Sue Gordon, the principal deputy director of national intelligence, wakes up every day at 3 am, jumps on a Peloton, and reads up on all the ways the world is trying to destroy the United States. By the afternoon noon, she has usually visited the Oval Office and met with the heads of the 17 intelligence agencies to get threat reports. The self-described “chief operating officer of the intelligence community” has a lot to worry about, but the 37-year veteran is generally optimistic about America’s future. Now, she says, she just needs Silicon Valley to realize that tech and government don’t have to be opposed.
On a recent trip to Silicon Valley, Gordon sat down with WIRED to talk about how much government needs Silicon Valley to join the fight to keep the US safe. She was in town to speak at conference at Stanford, but also to convince tech industry leaders industry that despite increasing employee concerns, the government and tech have a lot of shared goals.
“I had a meeting with Google where my opening bid was: ‘We’re in the same business’. And they’re like ‘What?’ And I said: ‘Using information for good,’” Gordon says.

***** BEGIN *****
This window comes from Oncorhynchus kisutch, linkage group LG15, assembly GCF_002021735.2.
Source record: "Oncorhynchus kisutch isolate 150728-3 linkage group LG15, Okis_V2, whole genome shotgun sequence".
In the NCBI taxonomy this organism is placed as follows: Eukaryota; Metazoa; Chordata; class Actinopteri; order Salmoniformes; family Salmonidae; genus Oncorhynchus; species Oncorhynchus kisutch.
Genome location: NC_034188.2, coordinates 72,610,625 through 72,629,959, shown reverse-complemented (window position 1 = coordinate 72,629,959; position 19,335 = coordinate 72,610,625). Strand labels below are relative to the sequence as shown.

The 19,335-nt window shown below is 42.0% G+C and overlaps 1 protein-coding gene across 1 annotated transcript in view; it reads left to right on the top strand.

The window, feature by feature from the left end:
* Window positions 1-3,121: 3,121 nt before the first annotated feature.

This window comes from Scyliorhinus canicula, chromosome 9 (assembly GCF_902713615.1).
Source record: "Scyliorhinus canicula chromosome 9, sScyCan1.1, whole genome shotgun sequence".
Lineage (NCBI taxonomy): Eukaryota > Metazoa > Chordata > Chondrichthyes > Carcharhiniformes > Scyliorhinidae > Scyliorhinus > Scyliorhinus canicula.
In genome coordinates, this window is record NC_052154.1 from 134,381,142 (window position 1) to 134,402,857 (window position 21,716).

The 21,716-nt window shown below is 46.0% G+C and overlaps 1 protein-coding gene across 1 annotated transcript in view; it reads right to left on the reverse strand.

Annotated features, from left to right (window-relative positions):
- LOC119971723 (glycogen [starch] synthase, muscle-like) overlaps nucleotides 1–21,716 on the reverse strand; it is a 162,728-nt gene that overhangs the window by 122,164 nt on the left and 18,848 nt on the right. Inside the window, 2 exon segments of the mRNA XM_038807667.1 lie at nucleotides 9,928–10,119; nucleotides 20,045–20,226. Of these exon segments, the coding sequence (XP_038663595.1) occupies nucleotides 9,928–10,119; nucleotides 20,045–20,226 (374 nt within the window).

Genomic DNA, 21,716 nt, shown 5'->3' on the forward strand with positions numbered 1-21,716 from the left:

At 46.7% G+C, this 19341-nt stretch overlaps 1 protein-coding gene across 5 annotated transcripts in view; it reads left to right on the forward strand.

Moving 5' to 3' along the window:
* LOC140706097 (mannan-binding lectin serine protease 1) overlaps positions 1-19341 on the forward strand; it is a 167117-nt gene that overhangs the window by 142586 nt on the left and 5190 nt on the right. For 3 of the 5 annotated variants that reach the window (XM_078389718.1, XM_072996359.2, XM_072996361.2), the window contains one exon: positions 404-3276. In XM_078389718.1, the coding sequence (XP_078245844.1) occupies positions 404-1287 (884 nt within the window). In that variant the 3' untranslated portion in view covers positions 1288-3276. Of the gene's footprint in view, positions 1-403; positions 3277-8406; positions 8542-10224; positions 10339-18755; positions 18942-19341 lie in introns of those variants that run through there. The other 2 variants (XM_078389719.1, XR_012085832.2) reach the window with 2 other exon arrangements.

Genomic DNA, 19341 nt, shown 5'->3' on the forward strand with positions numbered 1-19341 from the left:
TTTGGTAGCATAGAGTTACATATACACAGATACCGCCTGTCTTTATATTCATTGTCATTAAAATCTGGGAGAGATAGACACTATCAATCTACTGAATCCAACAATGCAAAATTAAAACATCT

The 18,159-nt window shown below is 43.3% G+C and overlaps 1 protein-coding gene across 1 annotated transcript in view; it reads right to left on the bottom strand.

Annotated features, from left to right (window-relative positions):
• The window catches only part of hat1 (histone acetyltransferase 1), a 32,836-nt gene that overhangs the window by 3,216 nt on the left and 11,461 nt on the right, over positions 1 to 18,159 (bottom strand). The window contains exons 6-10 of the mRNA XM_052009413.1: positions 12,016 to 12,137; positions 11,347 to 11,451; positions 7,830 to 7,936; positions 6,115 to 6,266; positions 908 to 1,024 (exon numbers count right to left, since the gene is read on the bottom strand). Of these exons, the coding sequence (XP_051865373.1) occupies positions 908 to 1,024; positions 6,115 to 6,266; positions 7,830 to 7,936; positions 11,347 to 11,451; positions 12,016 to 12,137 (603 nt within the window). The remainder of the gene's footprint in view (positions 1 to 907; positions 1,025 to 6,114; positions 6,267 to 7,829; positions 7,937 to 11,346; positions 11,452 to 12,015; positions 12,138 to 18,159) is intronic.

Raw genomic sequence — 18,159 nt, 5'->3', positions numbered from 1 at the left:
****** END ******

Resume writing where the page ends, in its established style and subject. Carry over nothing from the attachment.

That’s a hard sell in Silicon Valley, especially in the post-Snowden years. After Snowden’s leaks, tech companies and tech workers didn’t want to be seen as complicit with a government that spied on its own people—a fact Gordon disputes, saying that any collection of citizen’s information was incidental and purged by their systems. This led to a much-publicized disconnect between the two power centers, one that has only grown more entrenched and public in 2018, as Silicon Valley has undergone something of an ethical awakening.
(Via Security Latest)
I’d say I have complicated emotions about this, but it’s my rational brain that struggles. I don’t know if Ms. Gordon’s story makes it better but I appreciate seeing a bit from her perspective.